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Quartet Explodes with Hip Rage Against The Machine

For its sheer sonic thunder and disarmingly powerful presence, Rage Against The Machine Against The Machine reigns as one of the most dynamic bands currently on tour. The Los Angeles-based quartet stormed into Varsity Arena Friday evening and raised the temperature in the cavernous venue to the point of combustion.

Although the group performed only 11 songs over the space of an hour, it was more than enough. The concert proved to be an overwhelmingly exhausting affair for the sell-out crowd. Long before the show had ended, hundreds of bare-chested, sweat-soaked and wilting fans had fled the stifling heat and deafening decibel level of the main room for the cooler, more tranquil hallways surrounding the throbbing hockey arena. Understandably so.

It's not Rage Against The Machine's mandate to offer the listener any sense of comfort. While Tom Morello's guitar churned and screamed, the rhythm section of drummer Brad Wilk and bassist Tim Bob pummeled the audience of 5,000. Underpinning this raving din was vocalist Zack De La Rocha, whose incessantly coarse rapping and incendiary lyrics earned the band it's name. De La Rocha Rage Against The Machined, ranted and shredded his vocal cords, spewing forth a series of scathing diatribes about American military intervention around the world, crumbling inner cities in the U.S. and the abusive excesses of unbridled capitalism.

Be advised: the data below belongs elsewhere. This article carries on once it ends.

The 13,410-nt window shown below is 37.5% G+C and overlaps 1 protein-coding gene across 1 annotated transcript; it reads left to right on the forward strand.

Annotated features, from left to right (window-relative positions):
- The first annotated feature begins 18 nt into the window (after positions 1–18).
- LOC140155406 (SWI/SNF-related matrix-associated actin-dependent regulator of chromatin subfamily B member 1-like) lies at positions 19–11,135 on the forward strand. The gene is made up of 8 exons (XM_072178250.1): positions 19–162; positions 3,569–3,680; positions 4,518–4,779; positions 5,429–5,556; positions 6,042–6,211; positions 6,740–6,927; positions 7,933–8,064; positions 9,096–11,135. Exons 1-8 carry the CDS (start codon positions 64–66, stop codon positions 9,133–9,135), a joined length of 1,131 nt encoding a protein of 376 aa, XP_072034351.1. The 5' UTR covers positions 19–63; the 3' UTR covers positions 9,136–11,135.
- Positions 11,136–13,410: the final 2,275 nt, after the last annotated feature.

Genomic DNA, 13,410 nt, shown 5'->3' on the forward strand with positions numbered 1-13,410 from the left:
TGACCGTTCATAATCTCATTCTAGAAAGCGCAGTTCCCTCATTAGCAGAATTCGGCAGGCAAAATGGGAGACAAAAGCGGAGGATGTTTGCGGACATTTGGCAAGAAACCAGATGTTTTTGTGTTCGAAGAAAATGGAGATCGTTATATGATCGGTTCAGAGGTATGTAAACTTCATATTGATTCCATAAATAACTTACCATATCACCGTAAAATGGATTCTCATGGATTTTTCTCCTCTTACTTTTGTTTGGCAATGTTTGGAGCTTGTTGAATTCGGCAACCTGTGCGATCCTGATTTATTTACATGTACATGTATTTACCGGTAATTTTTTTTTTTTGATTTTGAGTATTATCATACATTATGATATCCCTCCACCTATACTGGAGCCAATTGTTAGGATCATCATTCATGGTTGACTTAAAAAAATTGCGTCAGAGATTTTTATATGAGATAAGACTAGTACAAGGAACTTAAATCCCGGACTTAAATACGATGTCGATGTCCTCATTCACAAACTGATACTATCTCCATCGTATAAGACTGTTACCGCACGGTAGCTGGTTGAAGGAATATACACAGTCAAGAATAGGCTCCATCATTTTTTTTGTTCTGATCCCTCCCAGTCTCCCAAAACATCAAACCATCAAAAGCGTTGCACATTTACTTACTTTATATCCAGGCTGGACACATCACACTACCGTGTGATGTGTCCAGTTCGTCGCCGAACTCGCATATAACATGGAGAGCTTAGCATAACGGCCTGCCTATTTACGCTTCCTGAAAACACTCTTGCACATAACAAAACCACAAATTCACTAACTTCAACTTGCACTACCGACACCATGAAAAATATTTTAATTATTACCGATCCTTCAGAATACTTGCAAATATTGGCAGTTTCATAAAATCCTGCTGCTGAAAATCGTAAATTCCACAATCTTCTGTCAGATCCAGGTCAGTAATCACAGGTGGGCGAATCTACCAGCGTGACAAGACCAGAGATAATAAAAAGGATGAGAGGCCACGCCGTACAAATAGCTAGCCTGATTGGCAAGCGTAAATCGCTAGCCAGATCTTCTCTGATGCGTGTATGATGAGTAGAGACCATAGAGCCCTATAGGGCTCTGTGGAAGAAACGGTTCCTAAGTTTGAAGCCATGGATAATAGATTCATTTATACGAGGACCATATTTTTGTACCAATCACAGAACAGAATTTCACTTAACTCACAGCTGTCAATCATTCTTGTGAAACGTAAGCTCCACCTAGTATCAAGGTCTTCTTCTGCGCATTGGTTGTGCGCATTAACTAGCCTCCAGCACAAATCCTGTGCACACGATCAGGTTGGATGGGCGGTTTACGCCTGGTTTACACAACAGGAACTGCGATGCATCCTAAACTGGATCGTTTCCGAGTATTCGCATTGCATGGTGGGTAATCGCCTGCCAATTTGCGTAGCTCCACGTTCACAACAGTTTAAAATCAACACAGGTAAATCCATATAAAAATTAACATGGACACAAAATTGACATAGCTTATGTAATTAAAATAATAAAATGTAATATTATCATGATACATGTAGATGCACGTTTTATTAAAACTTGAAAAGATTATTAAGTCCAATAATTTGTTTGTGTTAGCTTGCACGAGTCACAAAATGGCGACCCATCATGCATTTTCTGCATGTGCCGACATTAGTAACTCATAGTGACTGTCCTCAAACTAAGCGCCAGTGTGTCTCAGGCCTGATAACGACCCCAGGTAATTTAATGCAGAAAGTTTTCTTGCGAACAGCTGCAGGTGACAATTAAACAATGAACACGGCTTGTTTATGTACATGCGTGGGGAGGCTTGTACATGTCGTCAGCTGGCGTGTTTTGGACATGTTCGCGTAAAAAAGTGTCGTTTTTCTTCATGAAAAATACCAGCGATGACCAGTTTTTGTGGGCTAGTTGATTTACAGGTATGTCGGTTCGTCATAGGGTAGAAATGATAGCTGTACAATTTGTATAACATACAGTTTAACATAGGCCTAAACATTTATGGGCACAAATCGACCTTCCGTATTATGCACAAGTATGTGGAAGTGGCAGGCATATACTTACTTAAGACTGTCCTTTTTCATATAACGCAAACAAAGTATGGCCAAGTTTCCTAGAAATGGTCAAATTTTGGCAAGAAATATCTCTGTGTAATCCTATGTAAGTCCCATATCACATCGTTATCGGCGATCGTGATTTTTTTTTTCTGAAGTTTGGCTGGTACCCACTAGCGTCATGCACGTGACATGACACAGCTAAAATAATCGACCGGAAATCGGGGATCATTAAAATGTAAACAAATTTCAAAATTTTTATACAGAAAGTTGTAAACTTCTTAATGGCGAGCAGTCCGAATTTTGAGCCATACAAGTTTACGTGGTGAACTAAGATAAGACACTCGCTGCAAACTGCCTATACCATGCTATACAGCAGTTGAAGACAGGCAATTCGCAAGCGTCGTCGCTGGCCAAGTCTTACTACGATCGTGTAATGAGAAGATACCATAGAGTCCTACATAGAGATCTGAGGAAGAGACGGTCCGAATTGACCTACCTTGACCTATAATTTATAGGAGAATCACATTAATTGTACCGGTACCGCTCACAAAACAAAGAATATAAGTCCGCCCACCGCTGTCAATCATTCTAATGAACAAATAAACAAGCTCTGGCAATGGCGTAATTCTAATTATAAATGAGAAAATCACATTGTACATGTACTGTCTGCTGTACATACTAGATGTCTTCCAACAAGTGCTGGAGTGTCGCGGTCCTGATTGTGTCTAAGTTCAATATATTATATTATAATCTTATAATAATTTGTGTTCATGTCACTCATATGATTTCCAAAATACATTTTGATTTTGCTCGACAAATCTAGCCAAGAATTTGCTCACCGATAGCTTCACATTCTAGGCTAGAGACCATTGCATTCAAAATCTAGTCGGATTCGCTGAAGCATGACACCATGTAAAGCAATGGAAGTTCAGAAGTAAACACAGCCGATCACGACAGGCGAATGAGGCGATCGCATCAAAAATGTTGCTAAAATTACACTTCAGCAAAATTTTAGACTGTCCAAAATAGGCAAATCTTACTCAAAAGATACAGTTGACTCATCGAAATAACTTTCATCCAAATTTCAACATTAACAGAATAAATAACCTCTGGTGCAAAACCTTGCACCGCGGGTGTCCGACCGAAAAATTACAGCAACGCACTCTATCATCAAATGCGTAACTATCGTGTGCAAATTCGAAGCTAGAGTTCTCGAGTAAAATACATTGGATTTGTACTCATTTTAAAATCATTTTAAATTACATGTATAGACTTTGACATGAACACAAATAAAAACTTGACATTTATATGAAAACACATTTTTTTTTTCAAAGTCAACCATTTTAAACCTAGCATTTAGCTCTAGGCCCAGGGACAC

In some respects, this extravagant noise worked. De La Rocha lunged and lurched across the stage, a very dangerous looking loose cannon, literally and figuratively. And an American flag, draped over some stage equipment and bearing the words "failure, failure" as well as the numerals 666 - the number of the Beast - made it's point, however heavy-handedly.

Where the show faltered was in the dreadful sound. Several of the songs were indistinguishable. Much of the visceral punch in such numbers as "People Of The Sun", "Know Your Enemy", "A Bullet In The Head" and "Bulls On Parade" was lost because the lyrics were almost entirely inaudible, due to the acoustics. And then of course, there is the irony of this most vitriolic of anti-establishment bands - suddenly possessed of a chart-topping, multi-million-selling album - recording for, and receiving royalty cheques from, one of the world's largest multinational corporations (Epic).

So Rage Against The Machine all you want, guys. But in some small way, you're part of the machine.

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